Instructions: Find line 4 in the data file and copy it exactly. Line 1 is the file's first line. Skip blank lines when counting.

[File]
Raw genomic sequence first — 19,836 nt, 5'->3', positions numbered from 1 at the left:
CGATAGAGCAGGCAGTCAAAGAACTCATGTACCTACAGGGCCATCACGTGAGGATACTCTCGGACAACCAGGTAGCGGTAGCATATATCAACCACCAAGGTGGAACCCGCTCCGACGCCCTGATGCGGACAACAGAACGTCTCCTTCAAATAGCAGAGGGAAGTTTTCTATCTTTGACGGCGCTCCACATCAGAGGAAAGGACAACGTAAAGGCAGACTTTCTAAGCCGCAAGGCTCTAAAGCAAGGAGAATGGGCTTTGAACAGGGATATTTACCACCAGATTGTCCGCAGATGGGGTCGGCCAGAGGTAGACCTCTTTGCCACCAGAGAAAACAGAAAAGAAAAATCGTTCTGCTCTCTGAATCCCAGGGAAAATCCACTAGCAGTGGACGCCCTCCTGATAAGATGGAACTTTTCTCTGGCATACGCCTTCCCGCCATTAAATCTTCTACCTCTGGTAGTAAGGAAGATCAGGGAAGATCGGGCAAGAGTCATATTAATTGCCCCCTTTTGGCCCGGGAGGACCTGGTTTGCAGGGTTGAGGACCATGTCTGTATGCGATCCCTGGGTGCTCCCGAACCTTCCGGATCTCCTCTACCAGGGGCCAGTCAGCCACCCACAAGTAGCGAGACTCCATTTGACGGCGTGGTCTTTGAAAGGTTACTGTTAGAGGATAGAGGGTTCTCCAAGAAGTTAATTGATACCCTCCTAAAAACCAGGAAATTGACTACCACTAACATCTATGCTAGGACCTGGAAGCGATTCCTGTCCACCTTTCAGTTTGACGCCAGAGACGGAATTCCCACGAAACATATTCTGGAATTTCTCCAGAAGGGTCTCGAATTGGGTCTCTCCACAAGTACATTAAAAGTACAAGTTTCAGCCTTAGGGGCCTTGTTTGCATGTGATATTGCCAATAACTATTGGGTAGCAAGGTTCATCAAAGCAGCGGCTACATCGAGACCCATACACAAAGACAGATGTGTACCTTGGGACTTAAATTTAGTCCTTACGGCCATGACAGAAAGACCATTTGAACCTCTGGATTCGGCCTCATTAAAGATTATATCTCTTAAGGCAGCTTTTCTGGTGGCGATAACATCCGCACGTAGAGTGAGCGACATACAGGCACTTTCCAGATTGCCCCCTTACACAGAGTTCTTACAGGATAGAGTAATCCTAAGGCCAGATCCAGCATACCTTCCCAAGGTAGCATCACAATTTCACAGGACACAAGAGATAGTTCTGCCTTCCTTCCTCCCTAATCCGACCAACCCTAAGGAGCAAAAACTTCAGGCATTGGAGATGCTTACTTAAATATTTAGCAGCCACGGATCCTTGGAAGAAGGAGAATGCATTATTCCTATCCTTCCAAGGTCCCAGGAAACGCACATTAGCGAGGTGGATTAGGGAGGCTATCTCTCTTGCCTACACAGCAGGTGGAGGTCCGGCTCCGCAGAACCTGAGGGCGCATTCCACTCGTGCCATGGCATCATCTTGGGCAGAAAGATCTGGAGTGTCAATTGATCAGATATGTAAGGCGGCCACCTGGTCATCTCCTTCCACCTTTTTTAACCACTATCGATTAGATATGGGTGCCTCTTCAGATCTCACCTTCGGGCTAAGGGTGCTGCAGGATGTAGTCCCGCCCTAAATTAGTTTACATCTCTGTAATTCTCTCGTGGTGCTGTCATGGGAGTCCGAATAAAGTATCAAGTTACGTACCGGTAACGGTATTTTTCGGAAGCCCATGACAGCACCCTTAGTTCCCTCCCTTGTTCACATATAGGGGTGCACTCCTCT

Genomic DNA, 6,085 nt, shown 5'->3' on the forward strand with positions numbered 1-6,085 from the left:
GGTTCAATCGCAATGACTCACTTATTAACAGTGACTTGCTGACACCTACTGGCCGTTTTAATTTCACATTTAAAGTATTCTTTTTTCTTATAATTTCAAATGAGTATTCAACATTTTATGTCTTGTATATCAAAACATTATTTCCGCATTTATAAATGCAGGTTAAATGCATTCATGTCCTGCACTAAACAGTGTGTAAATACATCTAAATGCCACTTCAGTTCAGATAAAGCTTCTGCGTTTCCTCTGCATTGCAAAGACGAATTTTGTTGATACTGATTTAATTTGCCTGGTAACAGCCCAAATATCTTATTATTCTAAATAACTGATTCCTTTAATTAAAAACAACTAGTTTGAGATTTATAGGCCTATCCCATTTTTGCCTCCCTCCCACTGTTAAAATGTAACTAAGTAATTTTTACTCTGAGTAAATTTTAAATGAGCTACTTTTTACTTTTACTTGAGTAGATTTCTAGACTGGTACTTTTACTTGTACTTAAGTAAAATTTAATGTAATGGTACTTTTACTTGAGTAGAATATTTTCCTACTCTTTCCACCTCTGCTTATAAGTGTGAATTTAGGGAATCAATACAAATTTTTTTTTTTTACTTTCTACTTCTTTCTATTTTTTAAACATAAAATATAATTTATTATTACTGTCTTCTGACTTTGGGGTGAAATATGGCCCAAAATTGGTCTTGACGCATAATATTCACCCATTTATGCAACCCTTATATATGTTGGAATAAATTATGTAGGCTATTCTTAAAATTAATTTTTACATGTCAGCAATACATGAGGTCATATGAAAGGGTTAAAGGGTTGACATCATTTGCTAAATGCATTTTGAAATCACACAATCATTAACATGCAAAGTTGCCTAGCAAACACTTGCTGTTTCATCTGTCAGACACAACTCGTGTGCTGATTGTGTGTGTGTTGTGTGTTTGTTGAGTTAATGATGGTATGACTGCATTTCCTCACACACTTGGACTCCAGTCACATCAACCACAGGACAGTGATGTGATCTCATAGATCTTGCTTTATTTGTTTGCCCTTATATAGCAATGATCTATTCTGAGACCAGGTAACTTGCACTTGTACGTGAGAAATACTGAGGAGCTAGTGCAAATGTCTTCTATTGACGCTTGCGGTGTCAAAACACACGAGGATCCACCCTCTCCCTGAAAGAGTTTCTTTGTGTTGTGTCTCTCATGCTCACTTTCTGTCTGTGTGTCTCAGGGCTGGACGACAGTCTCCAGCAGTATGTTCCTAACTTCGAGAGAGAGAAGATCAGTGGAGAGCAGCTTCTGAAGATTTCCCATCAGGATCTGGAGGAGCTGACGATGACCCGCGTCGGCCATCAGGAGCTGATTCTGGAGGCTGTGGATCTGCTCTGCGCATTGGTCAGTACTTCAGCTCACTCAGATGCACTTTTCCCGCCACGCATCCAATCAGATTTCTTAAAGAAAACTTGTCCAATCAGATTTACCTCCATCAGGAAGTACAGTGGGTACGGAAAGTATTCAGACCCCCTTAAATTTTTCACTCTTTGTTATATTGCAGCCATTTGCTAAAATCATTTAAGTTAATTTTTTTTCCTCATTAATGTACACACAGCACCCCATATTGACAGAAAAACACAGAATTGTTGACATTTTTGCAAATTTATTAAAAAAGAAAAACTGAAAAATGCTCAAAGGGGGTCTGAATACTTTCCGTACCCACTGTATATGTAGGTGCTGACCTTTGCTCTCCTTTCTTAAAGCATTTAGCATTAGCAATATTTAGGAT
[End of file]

GGTTCAATCGCAATGACTCACTTATTAACAGTGACTTGCTGACACCTACTGGCCGTTTTAATTTCACATTTAAAGTATTCTTTTTTCTTATAATTTCAAATGAGTATTCAACATTTTATGTCTTGTATATCAAAACATTATTTCCGCATTTATAAATGCAGGTTAAATGCATTCATGTCCTGCACTAAACAGTGTGTAAATACATCTAAATGCCACTTCAGTTCAGATAAAGCTTCTGCGTTTCCTCTGCATTGCAAAGACGAATTTTGTTGATACTGATTTAATTTGCCTGGTAACAGCCCAAATATCTTATTATTCTAAATAACTGATTCCTTTAATTAAAAACAACTAGTTTGAGATTTATAGGCCTATCCCATTTTTGCCTCCCTCCCACTGTTAAAATGTAACTAAGTAATTTTTACTCTGAGTAAATTTTAAATGAGCTACTTTTTACTTTTACTTGAGTAGATTTCTAGACTGGTACTTTTACTTGTACTTAAGTAAAATTTAATGTAATGGTACTTTTACTTGAGTAGAATATTTTCCTACTCTTTCCACCTCTGCTTATAAGTGTGAATTTAGGGAATCAATACAAATTTTTTTTTTTTACTTTCTACTTCTTTCTATTTTTTAAACATAAAATATAATTTATTATTACTGTCTTCTGACTTTGGGGTGAAATATGGCCCAAAATTGGTCTTGACGCATAATATTCACCCATTTATGCAACCCTTATATATGTTGGAATAAATTATGTAGGCTATTCTTAAAATTAATTTTTACATGTCAGCAATACATGAGGTCATATGAAAGGGTTAAAGGGTTGACATCATTTGCTAAATGCATTTTGAAATCACACAATCATTAACATGCAAAGTTGCCTAGCAAACACTTGCTGTTTCATCTGTCAGACACAACTCGTGTGCTGATTGTGTGTGTGTTGTGTGTTTGTTGAGTTAATGATGGTATGACTGCATTTCCTCACACACTTGGACTCCAGTCACATCAACCACAGGACAGTGATGTGATCTCATAGATCTTGCTTTATTTGTTTGCCCTTATATAGCAATGATCTATTCTGAGACCAGGTAACTTGCACTTGTACGTGAGAAATACTGAGGAGCTAGTGCAAATGTCTTCTATTGACGCTTGCGGTGTCAAAACACACGAGGATCCACCCTCTCCCTGAAAGAGTTTCTTTGTGTTGTGTCTCTCATGCTCACTTTCTGTCTGTGTGTCTCAGGGCTGGACGACAGTCTCCAGCAGTATGTTCCTAACTTCGAGAGAGAGAAGATCAGTGGAGAGCAGCTTCTGAAGATTTCCCATCAGGATCTGGAGGAGCTGACGATGACCCGCGTCGGCCATCAGGAGCTGATTCTGGAGGCTGTGGATCTGCTCTGCGCATTGGTCAGTACTTCAGCTCACTCAGATGCACTTTTCCCGCCACGCATCCAATCAGATTTCTTAAAGAAAACTTGTCCAATCAGATTTACCTCCATCAGGAAGTACAGTGGGTACGGAAAGTATTCAGACCCCCTTAAATTTTTCACTCTTTGTTATATTGCAGCCATTTGCTAAAATCATTTAAGTTAATTTTTTTTCCTCATTAATGTACACACAGCACCCCATATTGACAGAAAAACACAGAATTGTTGACATTTTTGCAAATTTATTAAAAAAGAAAAACTGAAAAATGCTCAAAGGGGGTCTGAATACTTTCCGTACCCACTGTATATGTAGGTGCTGACCTTTGCTCTCCTTTCTTAAAGCATTTAGCATTAGCAATATTTAGGAT